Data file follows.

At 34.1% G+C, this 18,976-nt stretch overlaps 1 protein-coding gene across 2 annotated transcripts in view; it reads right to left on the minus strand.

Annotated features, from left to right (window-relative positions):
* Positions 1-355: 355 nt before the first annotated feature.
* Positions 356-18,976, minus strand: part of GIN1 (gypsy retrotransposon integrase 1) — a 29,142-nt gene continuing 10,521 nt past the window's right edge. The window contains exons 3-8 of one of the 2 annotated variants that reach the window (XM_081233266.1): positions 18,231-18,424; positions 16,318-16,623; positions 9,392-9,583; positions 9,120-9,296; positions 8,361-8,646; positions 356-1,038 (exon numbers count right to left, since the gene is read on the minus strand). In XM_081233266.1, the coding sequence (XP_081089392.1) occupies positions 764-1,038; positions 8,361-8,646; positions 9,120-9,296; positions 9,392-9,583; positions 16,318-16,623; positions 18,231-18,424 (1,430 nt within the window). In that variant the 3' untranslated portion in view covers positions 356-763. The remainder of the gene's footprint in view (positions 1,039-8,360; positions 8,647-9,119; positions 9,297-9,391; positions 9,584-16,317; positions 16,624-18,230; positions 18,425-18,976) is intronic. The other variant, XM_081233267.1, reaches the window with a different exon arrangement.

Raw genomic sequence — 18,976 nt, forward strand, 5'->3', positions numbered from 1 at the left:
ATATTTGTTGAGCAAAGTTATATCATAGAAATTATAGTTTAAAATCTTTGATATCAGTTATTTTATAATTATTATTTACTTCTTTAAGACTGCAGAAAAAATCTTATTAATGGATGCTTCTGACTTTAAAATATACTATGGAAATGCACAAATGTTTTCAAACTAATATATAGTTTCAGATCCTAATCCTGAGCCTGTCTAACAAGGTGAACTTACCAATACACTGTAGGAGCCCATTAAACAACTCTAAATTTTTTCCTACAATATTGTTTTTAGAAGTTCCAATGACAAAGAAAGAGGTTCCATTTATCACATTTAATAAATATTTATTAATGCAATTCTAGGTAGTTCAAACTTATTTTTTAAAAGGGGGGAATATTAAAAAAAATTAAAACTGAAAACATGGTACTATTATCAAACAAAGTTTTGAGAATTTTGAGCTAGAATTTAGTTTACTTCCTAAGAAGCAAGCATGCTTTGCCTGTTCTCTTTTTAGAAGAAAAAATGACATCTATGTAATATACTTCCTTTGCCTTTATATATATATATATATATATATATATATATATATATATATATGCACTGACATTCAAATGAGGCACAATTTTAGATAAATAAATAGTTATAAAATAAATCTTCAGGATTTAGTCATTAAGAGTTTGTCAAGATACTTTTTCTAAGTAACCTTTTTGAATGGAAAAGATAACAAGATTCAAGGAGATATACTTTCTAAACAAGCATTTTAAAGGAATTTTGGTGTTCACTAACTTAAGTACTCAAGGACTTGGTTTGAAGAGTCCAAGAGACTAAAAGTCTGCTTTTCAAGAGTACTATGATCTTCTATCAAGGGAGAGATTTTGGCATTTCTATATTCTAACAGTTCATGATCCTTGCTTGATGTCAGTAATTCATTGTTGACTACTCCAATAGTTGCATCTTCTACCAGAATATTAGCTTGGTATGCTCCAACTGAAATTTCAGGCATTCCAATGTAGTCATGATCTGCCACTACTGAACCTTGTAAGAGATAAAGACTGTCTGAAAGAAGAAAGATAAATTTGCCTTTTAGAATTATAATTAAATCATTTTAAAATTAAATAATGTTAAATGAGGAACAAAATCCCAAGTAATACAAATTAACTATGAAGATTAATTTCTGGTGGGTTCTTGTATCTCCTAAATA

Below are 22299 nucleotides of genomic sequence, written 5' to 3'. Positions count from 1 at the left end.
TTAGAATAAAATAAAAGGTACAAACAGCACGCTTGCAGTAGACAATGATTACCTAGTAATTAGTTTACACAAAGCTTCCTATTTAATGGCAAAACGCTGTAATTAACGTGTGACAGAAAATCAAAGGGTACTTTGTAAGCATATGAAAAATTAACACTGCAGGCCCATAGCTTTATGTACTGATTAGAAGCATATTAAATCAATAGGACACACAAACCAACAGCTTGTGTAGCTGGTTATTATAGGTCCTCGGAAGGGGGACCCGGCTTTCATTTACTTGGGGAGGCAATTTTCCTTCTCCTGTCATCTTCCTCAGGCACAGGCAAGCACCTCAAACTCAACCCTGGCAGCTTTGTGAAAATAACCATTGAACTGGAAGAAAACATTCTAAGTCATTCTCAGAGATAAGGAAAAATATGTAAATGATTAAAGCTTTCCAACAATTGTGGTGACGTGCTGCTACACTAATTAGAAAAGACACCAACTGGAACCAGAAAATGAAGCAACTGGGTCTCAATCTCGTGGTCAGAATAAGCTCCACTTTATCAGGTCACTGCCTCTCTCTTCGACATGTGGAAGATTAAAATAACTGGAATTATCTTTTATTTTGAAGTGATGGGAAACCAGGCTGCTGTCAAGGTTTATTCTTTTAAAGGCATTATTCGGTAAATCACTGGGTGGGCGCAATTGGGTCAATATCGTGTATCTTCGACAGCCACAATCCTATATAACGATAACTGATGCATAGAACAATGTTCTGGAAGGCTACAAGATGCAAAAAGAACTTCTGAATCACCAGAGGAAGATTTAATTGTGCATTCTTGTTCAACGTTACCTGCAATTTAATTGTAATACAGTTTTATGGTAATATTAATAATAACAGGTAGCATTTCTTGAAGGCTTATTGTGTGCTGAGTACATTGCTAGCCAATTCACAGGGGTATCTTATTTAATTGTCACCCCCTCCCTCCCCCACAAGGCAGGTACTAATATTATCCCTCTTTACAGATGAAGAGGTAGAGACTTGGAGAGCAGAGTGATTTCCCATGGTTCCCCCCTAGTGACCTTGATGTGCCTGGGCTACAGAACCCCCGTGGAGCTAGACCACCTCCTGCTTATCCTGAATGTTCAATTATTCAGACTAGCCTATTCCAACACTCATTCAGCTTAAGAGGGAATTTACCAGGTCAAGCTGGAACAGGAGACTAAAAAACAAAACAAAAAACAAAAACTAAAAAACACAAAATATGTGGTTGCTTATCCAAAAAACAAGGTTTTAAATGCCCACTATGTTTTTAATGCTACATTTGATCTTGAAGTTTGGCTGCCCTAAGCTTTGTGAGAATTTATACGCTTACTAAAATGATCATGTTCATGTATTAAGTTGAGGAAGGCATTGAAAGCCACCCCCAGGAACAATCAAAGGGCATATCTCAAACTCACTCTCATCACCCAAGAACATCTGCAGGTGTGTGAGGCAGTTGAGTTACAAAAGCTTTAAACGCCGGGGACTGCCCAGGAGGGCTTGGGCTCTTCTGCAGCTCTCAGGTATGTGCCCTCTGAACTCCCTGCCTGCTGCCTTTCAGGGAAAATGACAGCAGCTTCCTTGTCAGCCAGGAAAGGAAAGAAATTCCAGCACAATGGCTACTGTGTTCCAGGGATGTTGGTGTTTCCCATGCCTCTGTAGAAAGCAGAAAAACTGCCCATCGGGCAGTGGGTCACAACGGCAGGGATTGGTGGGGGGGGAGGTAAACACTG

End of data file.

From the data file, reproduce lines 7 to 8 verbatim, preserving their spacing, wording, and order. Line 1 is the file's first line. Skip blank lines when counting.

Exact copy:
Below are 22299 nucleotides of genomic sequence, written 5' to 3'. Positions count from 1 at the left end.
TTAGAATAAAATAAAAGGTACAAACAGCACGCTTGCAGTAGACAATGATTACCTAGTAATTAGTTTACACAAAGCTTCCTATTTAATGGCAAAACGCTGTAATTAACGTGTGACAGAAAATCAAAGGGTACTTTGTAAGCATATGAAAAATTAACACTGCAGGCCCATAGCTTTATGTACTGATTAGAAGCATATTAAATCAATAGGACACACAAACCAACAGCTTGTGTAGCTGGTTATTATAGGTCCTCGGAAGGGGGACCCGGCTTTCATTTACTTGGGGAGGCAATTTTCCTTCTCCTGTCATCTTCCTCAGGCACAGGCAAGCACCTCAAACTCAACCCTGGCAGCTTTGTGAAAATAACCATTGAACTGGAAGAAAACATTCTAAGTCATTCTCAGAGATAAGGAAAAATATGTAAATGATTAAAGCTTTCCAACAATTGTGGTGACGTGCTGCTACACTAATTAGAAAAGACACCAACTGGAACCAGAAAATGAAGCAACTGGGTCTCAATCTCGTGGTCAGAATAAGCTCCACTTTATCAGGTCACTGCCTCTCTCTTCGACATGTGGAAGATTAAAATAACTGGAATTATCTTTTATTTTGAAGTGATGGGAAACCAGGCTGCTGTCAAGGTTTATTCTTTTAAAGGCATTATTCGGTAAATCACTGGGTGGGCGCAATTGGGTCAATATCGTGTATCTTCGACAGCCACAATCCTATATAACGATAACTGATGCATAGAACAATGTTCTGGAAGGCTACAAGATGCAAAAAGAACTTCTGAATCACCAGAGGAAGATTTAATTGTGCATTCTTGTTCAACGTTACCTGCAATTTAATTGTAATACAGTTTTATGGTAATATTAATAATAACAGGTAGCATTTCTTGAAGGCTTATTGTGTGCTGAGTACATTGCTAGCCAATTCACAGGGGTATCTTATTTAATTGTCACCCCCTCCCTCCCCCACAAGGCAGGTACTAATATTATCCCTCTTTACAGATGAAGAGGTAGAGACTTGGAGAGCAGAGTGATTTCCCATGGTTCCCCCCTAGTGACCTTGATGTGCCTGGGCTACAGAACCCCCGTGGAGCTAGACCACCTCCTGCTTATCCTGAATGTTCAATTATTCAGACTAGCCTATTCCAACACTCATTCAGCTTAAGAGGGAATTTACCAGGTCAAGCTGGAACAGGAGACTAAAAAACAAAACAAAAAACAAAAACTAAAAAACACAAAATATGTGGTTGCTTATCCAAAAAACAAGGTTTTAAATGCCCACTATGTTTTTAATGCTACATTTGATCTTGAAGTTTGGCTGCCCTAAGCTTTGTGAGAATTTATACGCTTACTAAAATGATCATGTTCATGTATTAAGTTGAGGAAGGCATTGAAAGCCACCCCCAGGAACAATCAAAGGGCATATCTCAAACTCACTCTCATCACCCAAGAACATCTGCAGGTGTGTGAGGCAGTTGAGTTACAAAAGCTTTAAACGCCGGGGACTGCCCAGGAGGGCTTGGGCTCTTCTGCAGCTCTCAGGTATGTGCCCTCTGAACTCCCTGCCTGCTGCCTTTCAGGGAAAATGACAGCAGCTTCCTTGTCAGCCAGGAAAGGAAAGAAATTCCAGCACAATGGCTACTGTGTTCCAGGGATGTTGGTGTTTCCCATGCCTCTGTAGAAAGCAGAAAAACTGCCCATCGGGCAGTGGGTCACAACGGCAGGGATTGGTGGGGGGGGAGGTAAACACTG